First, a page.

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The 2020 Toyota GR Yaris is now open for pre-orders in Europe, and the rally homologation special hot hatch isn’t cheap, far from it. That’s entirely expected, given how bespoke it is. But exactly how expensive?

In Germany, the GR Yaris will start at 33,200 euros (RM156,024), which is just 2,000 euros (RM9,399) below the price of a Renault Megane RS, a hot hatch from the next class up. The latter is of course bigger and more powerful. Surprised? You shouldn’t be, because the Japan price of the top RZ High Performance GR Yaris is 4.56 million yen (RM180,183). The FK8 Honda Civic Type R – again, bigger and more powerful – goes for 4.5 million yen (RM177,801).

It’s the same story in the UK, where the base GR Yaris starts from £29,995 (RM162,641), rising to £33,495 (RM181,619) for the GR Yaris Circuit Pack. The outgoing Mk7.5 Volkswagen Golf GTI is priced around £33k and the Civic Type R starts from £32k. The top Hyundai i30 N goes for £29k. In the B-segment hot hatch arena, fellow three-door Ford Fiesta ST starts at nearly £10,000 less, although it has less performance and kit than the Toyota.

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But the GR Yaris – revealed at the Tokyo Auto Salon in January – is a very special car, more so in today’s auto landscape. Toyota didn’t have to make it, and in most other companies where the boss isn’t a petrolhead, a car like this would have been deemed a waste of money and resources.

You see, the latest European Yaris is five-door-only because of market demand, and Toyota created this bespoke three-door body just so that they can have a better base for their 2021 Yaris WRC challenger. The GR Yaris’ reason to exist is the World Rally Championship, like that famous Castrol-liveried Celica GT-Four homologation special you played in Sega Rally. Or the Lancer Evo and WRX STI of yesteryear.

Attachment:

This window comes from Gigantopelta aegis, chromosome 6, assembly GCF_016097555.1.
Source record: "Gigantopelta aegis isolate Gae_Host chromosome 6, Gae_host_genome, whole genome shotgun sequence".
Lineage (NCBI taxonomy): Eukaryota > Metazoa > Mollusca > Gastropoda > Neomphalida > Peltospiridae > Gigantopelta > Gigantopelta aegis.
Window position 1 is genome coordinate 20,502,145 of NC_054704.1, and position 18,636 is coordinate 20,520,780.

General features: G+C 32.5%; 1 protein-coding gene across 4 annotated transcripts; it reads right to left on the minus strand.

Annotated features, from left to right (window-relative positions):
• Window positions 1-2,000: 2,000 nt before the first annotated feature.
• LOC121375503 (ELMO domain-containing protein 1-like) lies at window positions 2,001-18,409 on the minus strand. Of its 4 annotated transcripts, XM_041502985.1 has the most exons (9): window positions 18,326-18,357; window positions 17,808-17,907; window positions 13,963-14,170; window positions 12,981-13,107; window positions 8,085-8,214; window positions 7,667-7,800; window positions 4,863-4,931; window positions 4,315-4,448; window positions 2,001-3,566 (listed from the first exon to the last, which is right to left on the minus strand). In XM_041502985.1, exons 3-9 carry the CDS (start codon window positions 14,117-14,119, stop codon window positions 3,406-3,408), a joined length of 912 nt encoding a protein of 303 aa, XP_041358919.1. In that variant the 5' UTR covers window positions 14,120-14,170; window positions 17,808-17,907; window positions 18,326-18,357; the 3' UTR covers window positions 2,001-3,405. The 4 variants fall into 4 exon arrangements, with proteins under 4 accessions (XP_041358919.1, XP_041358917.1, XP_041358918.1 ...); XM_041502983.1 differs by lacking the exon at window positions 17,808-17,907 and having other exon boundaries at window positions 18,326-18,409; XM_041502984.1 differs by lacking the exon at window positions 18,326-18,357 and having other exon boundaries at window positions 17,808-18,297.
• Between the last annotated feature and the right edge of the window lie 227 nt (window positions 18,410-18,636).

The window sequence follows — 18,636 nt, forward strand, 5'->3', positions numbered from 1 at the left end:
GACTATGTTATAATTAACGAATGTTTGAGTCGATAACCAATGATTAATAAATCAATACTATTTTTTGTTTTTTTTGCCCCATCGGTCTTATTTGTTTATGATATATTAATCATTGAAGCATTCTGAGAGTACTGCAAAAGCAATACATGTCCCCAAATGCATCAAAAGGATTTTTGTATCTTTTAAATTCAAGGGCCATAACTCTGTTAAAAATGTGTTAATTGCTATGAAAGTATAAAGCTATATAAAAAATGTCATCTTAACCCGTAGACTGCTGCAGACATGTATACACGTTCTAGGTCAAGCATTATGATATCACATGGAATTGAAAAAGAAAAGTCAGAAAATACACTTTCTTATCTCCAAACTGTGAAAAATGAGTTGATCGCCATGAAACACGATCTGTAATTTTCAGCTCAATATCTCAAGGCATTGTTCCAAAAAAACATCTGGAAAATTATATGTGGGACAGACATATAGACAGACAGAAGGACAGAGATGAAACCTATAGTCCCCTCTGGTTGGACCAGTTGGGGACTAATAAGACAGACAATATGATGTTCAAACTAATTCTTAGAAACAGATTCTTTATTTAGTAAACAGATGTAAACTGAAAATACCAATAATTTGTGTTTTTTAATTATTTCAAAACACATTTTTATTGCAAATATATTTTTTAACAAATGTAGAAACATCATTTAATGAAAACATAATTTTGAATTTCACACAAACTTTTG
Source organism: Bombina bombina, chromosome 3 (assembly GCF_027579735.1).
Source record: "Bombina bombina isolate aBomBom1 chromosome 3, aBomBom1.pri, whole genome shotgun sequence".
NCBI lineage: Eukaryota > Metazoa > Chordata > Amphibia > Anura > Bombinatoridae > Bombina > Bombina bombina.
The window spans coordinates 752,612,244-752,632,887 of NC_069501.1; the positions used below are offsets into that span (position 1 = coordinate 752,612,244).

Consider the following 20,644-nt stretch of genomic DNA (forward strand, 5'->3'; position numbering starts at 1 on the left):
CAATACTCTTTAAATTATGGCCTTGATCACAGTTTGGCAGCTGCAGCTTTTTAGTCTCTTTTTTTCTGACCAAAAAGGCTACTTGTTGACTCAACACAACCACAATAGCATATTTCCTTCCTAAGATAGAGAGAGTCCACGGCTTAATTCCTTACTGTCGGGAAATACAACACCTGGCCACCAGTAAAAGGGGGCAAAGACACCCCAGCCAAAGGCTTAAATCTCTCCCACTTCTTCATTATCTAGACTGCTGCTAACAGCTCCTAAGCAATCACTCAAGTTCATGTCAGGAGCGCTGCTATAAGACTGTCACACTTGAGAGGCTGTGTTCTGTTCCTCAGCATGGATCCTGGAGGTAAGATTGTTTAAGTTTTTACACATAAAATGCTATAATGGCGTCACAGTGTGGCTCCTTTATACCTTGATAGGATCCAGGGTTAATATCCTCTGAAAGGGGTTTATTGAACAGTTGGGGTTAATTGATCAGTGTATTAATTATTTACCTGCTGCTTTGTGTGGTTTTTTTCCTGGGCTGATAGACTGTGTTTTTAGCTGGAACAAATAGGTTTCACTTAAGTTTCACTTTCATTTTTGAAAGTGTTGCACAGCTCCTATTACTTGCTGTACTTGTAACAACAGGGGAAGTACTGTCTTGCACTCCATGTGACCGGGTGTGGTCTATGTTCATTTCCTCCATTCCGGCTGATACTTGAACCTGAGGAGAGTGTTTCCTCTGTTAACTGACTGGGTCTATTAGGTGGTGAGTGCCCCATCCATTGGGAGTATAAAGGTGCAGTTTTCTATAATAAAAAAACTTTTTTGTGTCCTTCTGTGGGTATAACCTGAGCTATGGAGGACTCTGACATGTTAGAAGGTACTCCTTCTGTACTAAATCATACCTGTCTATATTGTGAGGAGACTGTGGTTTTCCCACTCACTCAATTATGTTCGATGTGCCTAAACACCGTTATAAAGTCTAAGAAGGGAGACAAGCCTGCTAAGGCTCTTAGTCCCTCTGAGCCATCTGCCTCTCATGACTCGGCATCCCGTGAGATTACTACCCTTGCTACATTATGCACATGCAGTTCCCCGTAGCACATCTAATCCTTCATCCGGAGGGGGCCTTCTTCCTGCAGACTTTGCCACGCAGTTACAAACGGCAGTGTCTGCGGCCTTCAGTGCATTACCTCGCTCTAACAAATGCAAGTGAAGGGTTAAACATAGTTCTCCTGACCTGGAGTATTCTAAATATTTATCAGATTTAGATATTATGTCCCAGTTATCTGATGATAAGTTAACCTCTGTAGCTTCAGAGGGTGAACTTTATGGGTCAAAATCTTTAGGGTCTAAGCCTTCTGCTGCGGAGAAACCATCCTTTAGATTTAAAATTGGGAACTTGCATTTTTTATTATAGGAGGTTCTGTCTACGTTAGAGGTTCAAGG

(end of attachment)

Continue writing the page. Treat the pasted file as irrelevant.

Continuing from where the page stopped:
Rules dictate that the WRC cars have to be based on production car bodies, and this three-door style, with the rear of its roof (made of carbon fibre reinforced plastic, by the way) sloped to the max, will allow for better aero on the eventual rally car. In contrast, all the above C-segment hot hatches are tarted up versions of their Tesco/Aldi special stage siblings.

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Under the hood is a turbocharged G16E-GTS 1.6 litre three-cylinder engine pushing out 272 PS and 370 Nm of torque, astounding figures for a three-pot motor. Hooked up to what’s said to be the lightest and most powerful production 1.6L engine around is a six-speed manual gearbox.

The Euro-spec car “makes do” with 261 PS and 360 Nm, possibly because of emissions tuning. Gazoo Racing claims a 0-100 km/h time of under 5.5 seconds and top speed capped at 230 km/h. There will be a single high-spec grade, but customers will be able choose from Circuit and Convenience option packs. The former is for “focused, high-speed driving” while the latter is for “more comfort-oriented road performance”.

Power goes to all four corners through a GR-Four AWD system and doing the shuffling are two Torsen mechanical self-locking differentials at each end. The pilot gets to choose from three settings – Normal (60:40 split), Sport (30:70) and Track (50:50). MacPherson struts suspend the front end while the standard Yaris’ rear torsion beam has been swapped for double wishbones. No active damping in the interest of weight.

Speaking of weight, the GR Yaris weighs just 1,280 kg. Besides the three-pot engine and CFRP roof, the doors and hood are from aluminium. There’s no centre diff for the same reason. Quite some car, this.